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Rabbit Environment

Environment logo © RSPCA publications and brand 2010

We believe all rabbits should live in a home that suits all their complex needs. With our top tips, you can help ensure that your rabbits will live in a suitable environment and be happy bunnies.
 

Ensure your rabbit has a suitable place to live


Top tips for your rabbits' home:

  • Rabbits are active, needing opportunities to hop/run/jump/dig/stand fully upright on their back legs/stretch out fully when lying down.

    Provide a secure living environment large enough for all your rabbits to exercise and stand up fully on their back legs without ears touching the roof.

    See: behavioural needs, rabbit housing advice (PDF 984KB) and keeping rabbits indoors (PDF 140KB).
     
  • Provide a large living area and a secure shelter where they can rest, feel safe and are protected from predators, extremes of weather and temperature. Ensure all areas are well ventilated, dry and draught-free.

    Living in draughty/damp/hot/poorly ventilated/dirty environments can cause suffering and illness
     
  •  
    Rabbits are a prey species, so need to hide in secure places, away from sights and smells of predators (e.g. foxes/cats/dogs/ferrets/birds of prey).

    Provide constant access to safe hiding places to escape if feeling afraid. Rabbits need to hide from things that scare them.
     

     
  • Rabbits are intelligent and inquisitive. If they’re bored, they may suffer so they'll need daily exercise opportunities to stay fit and healthy.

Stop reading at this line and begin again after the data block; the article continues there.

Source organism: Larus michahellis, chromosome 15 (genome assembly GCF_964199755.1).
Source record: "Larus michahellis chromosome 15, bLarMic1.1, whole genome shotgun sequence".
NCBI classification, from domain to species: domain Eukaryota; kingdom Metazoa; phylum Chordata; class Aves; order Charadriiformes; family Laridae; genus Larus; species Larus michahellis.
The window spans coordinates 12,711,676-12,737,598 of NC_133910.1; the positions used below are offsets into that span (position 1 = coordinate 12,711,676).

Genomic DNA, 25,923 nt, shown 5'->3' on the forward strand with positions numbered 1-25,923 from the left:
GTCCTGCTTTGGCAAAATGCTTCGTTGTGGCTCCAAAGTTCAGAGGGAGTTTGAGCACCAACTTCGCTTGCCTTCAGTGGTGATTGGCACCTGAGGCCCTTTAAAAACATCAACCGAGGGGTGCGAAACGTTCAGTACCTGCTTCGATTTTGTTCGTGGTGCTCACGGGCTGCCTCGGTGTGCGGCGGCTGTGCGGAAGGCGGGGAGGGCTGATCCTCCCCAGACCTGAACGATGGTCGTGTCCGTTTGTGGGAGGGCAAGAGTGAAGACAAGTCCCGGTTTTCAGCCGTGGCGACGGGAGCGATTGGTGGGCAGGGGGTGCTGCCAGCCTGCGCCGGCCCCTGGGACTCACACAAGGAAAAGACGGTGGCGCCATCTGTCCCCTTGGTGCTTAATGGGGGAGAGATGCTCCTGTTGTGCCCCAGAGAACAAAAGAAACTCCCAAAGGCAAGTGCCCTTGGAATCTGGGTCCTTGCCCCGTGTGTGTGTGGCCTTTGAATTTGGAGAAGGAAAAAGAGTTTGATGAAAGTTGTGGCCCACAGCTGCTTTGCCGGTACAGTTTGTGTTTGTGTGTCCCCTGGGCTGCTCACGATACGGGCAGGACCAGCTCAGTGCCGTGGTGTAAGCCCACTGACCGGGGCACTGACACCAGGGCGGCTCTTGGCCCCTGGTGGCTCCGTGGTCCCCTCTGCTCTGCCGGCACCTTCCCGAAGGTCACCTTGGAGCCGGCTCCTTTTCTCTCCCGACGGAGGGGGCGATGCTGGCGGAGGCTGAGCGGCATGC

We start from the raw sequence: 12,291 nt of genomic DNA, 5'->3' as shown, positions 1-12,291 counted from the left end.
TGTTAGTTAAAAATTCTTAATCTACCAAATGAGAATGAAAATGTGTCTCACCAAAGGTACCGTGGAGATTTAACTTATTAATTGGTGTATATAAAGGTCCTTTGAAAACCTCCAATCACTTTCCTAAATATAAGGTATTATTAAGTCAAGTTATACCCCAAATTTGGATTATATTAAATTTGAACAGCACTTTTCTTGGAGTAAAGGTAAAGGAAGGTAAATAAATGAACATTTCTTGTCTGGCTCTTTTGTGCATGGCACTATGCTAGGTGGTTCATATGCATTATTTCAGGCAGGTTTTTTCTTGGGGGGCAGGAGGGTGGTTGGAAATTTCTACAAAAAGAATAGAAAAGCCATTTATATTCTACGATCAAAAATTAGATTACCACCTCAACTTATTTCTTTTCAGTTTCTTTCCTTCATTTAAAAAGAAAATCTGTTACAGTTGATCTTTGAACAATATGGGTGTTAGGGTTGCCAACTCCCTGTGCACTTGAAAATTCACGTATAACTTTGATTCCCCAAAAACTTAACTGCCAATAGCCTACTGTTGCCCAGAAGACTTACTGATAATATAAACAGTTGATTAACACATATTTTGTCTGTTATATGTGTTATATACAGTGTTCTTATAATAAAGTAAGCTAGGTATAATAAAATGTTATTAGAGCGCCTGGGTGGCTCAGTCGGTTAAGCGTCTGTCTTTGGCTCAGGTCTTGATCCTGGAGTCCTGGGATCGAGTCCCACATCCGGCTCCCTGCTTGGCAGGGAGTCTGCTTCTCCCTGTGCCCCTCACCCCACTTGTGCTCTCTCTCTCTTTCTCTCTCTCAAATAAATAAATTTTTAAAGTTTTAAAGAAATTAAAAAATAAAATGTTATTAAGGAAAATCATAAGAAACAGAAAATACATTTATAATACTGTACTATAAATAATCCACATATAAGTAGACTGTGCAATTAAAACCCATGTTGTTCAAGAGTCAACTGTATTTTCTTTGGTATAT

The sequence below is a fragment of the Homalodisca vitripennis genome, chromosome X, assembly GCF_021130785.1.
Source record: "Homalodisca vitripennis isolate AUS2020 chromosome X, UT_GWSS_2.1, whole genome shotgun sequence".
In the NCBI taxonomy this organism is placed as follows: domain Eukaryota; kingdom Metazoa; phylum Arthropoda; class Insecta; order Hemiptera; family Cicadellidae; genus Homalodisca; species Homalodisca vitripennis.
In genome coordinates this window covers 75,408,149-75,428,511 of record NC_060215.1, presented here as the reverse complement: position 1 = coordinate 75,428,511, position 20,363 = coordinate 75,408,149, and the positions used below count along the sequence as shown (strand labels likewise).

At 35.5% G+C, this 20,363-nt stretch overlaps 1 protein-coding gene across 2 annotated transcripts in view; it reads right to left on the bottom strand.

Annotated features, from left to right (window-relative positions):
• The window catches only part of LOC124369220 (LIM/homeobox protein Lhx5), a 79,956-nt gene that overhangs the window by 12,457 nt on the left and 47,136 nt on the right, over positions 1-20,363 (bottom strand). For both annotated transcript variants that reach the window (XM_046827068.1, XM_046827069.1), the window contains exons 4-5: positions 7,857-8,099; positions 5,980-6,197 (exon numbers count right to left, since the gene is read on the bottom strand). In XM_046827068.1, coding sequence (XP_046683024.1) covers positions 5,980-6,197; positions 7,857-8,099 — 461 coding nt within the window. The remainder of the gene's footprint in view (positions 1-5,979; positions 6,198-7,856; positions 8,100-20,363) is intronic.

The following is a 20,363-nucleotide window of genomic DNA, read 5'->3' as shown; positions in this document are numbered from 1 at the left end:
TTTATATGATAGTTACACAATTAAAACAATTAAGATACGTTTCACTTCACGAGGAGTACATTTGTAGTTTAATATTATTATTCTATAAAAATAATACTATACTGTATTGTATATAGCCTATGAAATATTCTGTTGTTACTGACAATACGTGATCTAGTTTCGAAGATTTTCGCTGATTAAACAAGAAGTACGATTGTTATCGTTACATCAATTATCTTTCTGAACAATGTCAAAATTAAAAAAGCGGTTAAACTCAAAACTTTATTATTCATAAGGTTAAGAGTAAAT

• Provide enough bedding to keep warm. Bedding should be safe to eat, e.g. dust-free straw/hay.
     
  • Rabbit's need regular (ideally constant) access to suitable toileting places. If providing litter trays use newspaper, hay/straw, shredded paper and/or natural wood or paper-based non-clumping, non-expanding cat litter.

    Toilet areas should be separate to sleeping areas. Try placing a hay rack over the litter tray to encourage them to eat hay.
     
  • Regularly clean their housing and toilet areas.
     
  • If you’re away, try finding someone to care for rabbits to meet all their welfare needs within their own home for familiarity. If boarding, keep grouped rabbits together and take familiar items (e.g. toys).
     
  • Transport rabbits in a comfortable and safe manner. Put familiar smelling items in carriers/new environments to help them feel at ease. See Transporting rabbits (PDF 458KB).
     
  • The size/temperature of anywhere they’re left (including vehicles) needs to be appropriate.
     
  • Provide a safe, secure, hazard-free environment for them to live in. Any hazards within their environment may injure them.

 

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